Illustration by Andrea Nebhut
The objectively best and most valuable First-Year Experience (FYE) class is HUMA: Great Books of the Ancient World. In fact, I’ll even take it a step further to assert that HUMA should be the only FYE, with every single incoming first-year taking it.
Of course, I am extremely biased in favor of HUMA. I was placed in HUMA when I was a first-year, and I had the incredible opportunity of being a peer tutor this past fall. My love of HUMA was part of the reason why I decided to spend three semesters taking Latin for my foreign language credit instead of one of intermediate Spanish just to get it over with. My accounting major roommate’s love of HUMA (and the professors) led her to accidentally get a classics minor from taking so many of Benjamin Stevens’s courses, and there is an endless amount of other similar stories.
Simply put, HUMA exposes students to material which they will otherwise not see at university unless they are one of the precious few who decide to take on a classics major or minor. While many of the other FYE topics are also unique in nature (Being Young in Asia, Science Fiction, Creative Genius) — they are subjects that are traditionally not taught in a classroom setting and don’t really necessitate formal teaching. While some aspects of these courses take on traditional teaching elements (the art history portions of Arts and Ideas or the scientific lessons of Climate Change), many of these courses are about things which most incoming students already have at least a degree of knowledge.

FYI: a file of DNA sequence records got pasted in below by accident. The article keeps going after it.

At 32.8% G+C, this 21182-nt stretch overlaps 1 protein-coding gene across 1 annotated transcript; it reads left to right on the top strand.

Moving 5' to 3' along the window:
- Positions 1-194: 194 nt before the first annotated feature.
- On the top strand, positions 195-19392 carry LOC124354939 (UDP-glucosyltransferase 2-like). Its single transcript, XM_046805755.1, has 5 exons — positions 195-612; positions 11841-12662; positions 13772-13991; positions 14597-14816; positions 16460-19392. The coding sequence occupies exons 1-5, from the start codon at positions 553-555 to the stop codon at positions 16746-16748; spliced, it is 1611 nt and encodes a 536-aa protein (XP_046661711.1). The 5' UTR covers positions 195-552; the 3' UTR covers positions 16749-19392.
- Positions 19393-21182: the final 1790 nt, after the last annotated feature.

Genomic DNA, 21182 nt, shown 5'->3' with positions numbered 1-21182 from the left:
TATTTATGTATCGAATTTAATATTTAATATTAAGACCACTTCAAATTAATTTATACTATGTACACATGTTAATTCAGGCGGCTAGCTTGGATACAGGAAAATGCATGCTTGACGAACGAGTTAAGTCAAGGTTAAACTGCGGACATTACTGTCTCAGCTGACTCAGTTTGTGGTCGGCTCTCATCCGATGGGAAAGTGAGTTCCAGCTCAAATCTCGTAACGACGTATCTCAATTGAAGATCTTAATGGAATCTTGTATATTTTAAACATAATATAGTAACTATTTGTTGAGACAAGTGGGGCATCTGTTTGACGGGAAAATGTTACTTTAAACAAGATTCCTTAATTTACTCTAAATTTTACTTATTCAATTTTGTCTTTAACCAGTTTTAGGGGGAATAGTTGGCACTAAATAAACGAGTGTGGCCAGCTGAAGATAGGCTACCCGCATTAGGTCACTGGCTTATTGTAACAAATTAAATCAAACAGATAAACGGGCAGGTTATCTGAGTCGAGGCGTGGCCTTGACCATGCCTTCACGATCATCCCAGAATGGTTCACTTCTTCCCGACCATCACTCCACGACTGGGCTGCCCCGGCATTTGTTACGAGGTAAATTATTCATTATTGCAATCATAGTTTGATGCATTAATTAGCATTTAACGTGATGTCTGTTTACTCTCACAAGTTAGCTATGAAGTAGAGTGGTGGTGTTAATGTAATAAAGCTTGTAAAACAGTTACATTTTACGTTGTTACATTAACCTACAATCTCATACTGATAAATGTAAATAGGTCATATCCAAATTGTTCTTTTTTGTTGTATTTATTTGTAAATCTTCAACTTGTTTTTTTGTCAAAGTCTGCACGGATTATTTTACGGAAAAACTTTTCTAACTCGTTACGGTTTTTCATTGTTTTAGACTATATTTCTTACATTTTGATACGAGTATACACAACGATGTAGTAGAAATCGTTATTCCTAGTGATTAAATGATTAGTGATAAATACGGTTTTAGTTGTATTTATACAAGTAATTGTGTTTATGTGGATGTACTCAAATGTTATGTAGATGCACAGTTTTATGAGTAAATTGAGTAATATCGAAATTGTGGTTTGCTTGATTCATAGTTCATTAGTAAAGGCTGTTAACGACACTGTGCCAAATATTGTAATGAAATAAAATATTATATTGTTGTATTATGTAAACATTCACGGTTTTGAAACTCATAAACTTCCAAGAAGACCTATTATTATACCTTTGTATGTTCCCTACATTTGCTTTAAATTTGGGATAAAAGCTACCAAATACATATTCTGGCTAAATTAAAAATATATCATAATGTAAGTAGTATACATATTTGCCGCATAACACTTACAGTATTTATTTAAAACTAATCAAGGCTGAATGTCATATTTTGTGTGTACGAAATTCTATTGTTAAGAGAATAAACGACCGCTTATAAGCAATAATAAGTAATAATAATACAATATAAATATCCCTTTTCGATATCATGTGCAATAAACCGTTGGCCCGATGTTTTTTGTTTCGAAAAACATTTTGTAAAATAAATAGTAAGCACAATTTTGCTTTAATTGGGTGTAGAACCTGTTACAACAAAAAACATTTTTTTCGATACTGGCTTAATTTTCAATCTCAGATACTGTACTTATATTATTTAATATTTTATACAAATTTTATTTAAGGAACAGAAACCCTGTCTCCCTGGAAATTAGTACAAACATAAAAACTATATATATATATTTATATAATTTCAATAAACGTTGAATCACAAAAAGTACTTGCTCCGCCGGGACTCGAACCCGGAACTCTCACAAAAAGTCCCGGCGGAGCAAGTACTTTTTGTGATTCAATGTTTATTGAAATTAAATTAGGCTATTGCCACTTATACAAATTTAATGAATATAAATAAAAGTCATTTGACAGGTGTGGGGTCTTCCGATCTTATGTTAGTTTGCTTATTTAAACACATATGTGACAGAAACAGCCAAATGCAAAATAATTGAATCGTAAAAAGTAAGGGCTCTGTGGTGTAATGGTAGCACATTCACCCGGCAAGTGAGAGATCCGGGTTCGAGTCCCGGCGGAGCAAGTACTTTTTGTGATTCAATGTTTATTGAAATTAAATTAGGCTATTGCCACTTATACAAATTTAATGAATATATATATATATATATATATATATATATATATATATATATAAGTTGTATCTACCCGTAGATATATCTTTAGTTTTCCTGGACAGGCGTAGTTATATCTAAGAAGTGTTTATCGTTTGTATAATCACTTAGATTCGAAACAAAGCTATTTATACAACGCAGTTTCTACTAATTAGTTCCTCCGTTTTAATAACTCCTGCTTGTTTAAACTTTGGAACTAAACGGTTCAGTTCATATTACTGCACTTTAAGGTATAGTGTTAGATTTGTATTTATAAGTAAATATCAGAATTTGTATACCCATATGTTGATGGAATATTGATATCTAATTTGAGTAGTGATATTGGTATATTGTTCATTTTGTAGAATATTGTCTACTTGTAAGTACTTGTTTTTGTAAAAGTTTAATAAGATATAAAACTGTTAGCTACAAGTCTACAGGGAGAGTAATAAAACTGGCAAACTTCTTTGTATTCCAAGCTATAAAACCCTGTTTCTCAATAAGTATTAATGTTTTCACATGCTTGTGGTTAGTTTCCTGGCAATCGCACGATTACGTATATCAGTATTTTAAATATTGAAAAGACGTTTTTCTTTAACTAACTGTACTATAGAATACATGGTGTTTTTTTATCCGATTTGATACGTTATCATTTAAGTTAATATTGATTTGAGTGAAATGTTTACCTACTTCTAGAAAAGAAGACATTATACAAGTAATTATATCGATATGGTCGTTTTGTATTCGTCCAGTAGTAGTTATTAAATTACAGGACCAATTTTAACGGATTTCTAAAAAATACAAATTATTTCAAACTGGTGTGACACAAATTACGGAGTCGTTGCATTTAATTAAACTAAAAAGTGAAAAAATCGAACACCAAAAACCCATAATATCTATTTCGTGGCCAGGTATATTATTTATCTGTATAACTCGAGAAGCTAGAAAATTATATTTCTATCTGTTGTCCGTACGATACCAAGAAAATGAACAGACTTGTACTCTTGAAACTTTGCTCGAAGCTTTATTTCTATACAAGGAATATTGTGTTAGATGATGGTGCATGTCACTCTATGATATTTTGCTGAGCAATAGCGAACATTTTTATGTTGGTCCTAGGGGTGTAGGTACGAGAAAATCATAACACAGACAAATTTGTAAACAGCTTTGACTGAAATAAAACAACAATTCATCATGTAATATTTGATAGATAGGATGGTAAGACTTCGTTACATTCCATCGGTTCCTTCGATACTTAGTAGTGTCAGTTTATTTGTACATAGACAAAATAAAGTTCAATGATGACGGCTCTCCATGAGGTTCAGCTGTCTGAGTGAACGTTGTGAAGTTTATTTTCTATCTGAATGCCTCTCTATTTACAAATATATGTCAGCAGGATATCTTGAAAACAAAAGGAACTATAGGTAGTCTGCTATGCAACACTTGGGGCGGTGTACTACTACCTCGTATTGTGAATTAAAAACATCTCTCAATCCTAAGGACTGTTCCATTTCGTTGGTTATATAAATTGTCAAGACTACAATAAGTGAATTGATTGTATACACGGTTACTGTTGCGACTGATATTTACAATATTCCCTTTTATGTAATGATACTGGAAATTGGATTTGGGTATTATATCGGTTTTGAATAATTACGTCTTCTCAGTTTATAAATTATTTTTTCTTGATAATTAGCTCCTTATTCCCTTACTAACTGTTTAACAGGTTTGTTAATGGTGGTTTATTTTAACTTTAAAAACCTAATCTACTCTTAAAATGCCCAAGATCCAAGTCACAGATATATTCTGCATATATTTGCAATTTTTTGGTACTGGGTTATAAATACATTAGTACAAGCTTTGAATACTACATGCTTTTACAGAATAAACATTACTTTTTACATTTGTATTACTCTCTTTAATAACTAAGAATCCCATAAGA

This isn’t so for HUMA. For many students, a HUMA class is the first (and sadly last) time they’ll interact with the works of Homer, Virgil, Aeschylus or Sappho. The universal lessons which can be learned from epic poetry or Greek tragedy are beyond compare and ripe for connection-making in later courses.
Then there’s the aspect of rigor. As the first FYE upon which all FYEs are built, HUMA has a structure which has been perfected throughout the years. As many students who were placed in HUMA will attest, HUMA seems to be on a higher level of difficulty than many of the other FYEs, especially due to the large volume of readings. It’s a class that is known to produce vastly improved writers, readers and critical thinkers, which is much of the purpose of the FYE.
The importance of HUMA goes beyond just teaching students to be good at quickly writing quality essays or discussing tales written by a bunch of old dead people. It also speaks to the fact that Trinity is a liberal arts university that still values the study of the humanities. Even though our business and STEM programs are robust and impressive, at the end of the day Trinity is still a liberal arts educational institution. We’re here not just to learn the job skills we’ll need in the future, but to be educated in the holistic sense of the word.
The classics are indispensable in a liberal arts education, as they form the bedrock education is built upon. Reading the stories and ideas of the past gives us a basis on which to interact with the present, and the context with which to anticipate the future. While HUMA is not the end all be all for a liberal arts or classical education, it is a perfect starting place for any student entering Trinity University. It will set them up for success like no other and help them appreciate where we as a human society have come from in regards to education.
If you missed out on HUMA when you were a first-year, check out a classics course or take the deep dive and enroll in Classical Greek or Latin. You may be surprised how much you love the ever-expanding world of the classics and see why it has endured for millennia upon millennia.